But this year was going to be different, albeit for an unpleasant reason. I'm not the world's finest judge of character, but until this year I've been fairly lucky when it comes to finding significant others, random hookups and hopeless crushes. Early last semester, however, I had what I can retrospectively term the good fortune to encounter a few individuals who made me realize that there are worse fates than being single, even on Valentine's Day. We're talking profoundly worse. No need to mention names, especially with Massachusetts libel laws in their current condition.
But I wasn't embittered. In fact, as Valentine's Day approached, I grew positively grateful. This year, I figured, I could approach the holiday with, if not the phenylethylamine-induced euphoria of my friends, at least a proper sense of scholarly detachment. No longer servile to the dictates of Hallmark, I could examine the free market's relentless tendency to corrode and commodify the most miraculous of human emotions. I could unearth the religious and cultural significance of the event; I could lay bare the institutions that sanction or suppress Valentine-related behavior. I could move beyond the trappings of our contemporary society to discover the true meaning of Valentine's Day. And, if I searched with enough dedication, I would have an excuse for being stuck in Hilles on the night of the 14th.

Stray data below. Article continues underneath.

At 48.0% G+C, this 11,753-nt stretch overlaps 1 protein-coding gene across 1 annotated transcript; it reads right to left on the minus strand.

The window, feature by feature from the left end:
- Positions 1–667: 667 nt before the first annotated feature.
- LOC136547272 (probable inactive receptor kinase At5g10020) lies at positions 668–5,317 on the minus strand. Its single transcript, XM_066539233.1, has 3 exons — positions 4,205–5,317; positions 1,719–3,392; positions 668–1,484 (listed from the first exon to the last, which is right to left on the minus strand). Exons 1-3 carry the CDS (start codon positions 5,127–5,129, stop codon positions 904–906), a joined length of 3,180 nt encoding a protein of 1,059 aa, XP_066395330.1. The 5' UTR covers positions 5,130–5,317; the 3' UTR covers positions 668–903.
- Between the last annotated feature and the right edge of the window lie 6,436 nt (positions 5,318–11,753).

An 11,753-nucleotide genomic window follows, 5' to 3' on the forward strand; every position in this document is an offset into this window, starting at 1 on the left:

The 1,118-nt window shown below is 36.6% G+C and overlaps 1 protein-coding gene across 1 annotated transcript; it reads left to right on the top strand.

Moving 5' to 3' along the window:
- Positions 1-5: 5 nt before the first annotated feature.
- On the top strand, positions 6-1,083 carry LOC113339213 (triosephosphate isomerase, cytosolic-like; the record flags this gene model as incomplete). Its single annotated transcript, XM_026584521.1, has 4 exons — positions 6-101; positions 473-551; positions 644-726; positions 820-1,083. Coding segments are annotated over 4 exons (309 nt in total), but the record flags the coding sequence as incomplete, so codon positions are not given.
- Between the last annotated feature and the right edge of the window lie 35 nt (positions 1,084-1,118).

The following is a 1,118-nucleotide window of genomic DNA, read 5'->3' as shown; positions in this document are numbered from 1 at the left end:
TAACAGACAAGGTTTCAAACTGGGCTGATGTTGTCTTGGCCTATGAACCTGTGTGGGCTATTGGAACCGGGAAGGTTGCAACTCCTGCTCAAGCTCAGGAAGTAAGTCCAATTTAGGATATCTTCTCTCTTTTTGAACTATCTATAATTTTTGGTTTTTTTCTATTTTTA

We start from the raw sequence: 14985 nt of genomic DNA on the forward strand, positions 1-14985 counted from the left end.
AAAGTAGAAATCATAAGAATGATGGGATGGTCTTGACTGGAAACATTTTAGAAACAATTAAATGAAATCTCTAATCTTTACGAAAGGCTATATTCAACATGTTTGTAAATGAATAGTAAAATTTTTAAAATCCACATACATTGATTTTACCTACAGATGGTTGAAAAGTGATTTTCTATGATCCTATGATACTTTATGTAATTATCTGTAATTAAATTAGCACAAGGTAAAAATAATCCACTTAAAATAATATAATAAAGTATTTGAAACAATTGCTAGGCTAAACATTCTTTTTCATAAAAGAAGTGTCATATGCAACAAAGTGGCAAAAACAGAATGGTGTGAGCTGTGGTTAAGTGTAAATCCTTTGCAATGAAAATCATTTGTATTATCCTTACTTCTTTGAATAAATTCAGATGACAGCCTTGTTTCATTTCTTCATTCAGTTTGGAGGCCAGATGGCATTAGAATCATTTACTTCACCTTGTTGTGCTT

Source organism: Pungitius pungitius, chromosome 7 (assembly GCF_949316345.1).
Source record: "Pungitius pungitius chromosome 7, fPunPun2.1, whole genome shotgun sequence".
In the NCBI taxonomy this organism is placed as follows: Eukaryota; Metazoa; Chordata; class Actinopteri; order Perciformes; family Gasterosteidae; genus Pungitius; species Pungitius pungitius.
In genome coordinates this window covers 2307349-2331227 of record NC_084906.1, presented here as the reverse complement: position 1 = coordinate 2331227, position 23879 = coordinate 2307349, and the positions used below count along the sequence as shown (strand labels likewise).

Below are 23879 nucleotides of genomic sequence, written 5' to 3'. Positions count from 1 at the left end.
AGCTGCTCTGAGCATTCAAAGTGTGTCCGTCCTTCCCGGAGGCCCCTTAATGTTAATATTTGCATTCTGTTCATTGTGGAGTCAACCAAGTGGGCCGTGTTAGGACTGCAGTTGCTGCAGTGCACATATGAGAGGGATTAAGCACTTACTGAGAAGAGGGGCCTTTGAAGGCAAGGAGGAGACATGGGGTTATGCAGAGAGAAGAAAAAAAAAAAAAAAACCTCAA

As it turns out, I would have been better off spending my evening with "Casablanca" and a pint of Haagen-Dazs. Based on my research, I don't think traditionalists are going to be calling for a return to the true meaning of Valentine's Day any time soon.